FOUND in a box of aviation books that was brought into the salerooms of Sworders of Stansted Mountfitchet following a North London house clearance was a little pamphlet entitled Experiments and Observations in Soaring Flight.
The text of a speech made by Wilbur Wright on June 24, 1903, it gives details of the experiments that he and his brother Orville had been making with gliders and gives technical details of the 1902 model, but what made it even more appealing for collectors was the presence of the printed and only partly legible inscription With respects of Octave Chanute...‚ and inside, the signature of Thomas Moy.
The Wright brothers, who were to make the first powered flight six months later, had always acknowledged Chanute, with whom they regularly corresponded, as a major influence in their work in achieving controlled powered flight and Moy, too, was a pioneer aviation enthusiast of an earlier generation whose name should perhaps be more widely known.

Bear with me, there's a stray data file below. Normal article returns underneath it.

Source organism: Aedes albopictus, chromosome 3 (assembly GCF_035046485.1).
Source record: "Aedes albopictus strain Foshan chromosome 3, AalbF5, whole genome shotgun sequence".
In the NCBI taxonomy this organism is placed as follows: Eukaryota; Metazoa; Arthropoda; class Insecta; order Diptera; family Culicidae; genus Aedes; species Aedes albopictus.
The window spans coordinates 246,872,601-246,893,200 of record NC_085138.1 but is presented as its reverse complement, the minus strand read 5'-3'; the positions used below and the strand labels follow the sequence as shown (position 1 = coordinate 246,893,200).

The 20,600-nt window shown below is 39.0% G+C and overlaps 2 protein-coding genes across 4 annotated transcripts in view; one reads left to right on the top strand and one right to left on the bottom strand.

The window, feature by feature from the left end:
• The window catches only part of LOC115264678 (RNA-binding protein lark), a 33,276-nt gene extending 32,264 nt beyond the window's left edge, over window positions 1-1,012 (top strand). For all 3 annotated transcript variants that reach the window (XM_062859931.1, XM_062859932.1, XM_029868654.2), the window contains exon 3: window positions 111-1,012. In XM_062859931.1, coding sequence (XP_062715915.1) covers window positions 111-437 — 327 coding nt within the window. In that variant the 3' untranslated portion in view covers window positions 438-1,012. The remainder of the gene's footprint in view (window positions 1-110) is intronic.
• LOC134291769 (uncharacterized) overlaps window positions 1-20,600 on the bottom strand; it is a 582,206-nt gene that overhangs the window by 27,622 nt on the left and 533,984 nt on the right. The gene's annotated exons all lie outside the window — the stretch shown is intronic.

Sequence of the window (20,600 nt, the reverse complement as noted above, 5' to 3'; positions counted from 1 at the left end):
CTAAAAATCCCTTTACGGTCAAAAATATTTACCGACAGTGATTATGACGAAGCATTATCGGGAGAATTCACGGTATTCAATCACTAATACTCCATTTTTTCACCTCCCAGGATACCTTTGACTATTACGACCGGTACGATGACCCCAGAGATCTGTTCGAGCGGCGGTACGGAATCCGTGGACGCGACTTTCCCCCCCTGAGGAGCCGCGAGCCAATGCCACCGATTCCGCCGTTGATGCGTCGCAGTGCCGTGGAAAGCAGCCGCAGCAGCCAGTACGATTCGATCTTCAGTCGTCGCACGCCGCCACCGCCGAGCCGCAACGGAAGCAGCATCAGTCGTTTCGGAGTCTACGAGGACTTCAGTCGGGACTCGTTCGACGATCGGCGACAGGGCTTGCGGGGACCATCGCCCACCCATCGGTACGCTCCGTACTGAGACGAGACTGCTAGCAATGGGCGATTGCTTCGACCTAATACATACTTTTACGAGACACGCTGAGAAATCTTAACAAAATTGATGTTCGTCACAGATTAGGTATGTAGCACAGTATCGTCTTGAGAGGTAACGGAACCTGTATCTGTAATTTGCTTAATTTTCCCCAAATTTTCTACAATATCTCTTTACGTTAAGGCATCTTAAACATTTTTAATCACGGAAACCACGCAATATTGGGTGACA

Moy designed an “aerial steamer”, a model built of bamboo and wire, fitted with two “fixed aeroplanes” fore and aft and equipped with a 3hp engine, that in 1875 (on a track at Crystal Palace) rose a few inches above the ground, allowing him to claim that it was “the first machine weighing 2cwt [that] had ever been driven by its own motive power by revolving planes impinging on the air”.
The pamphlet made £2500 on May 25.
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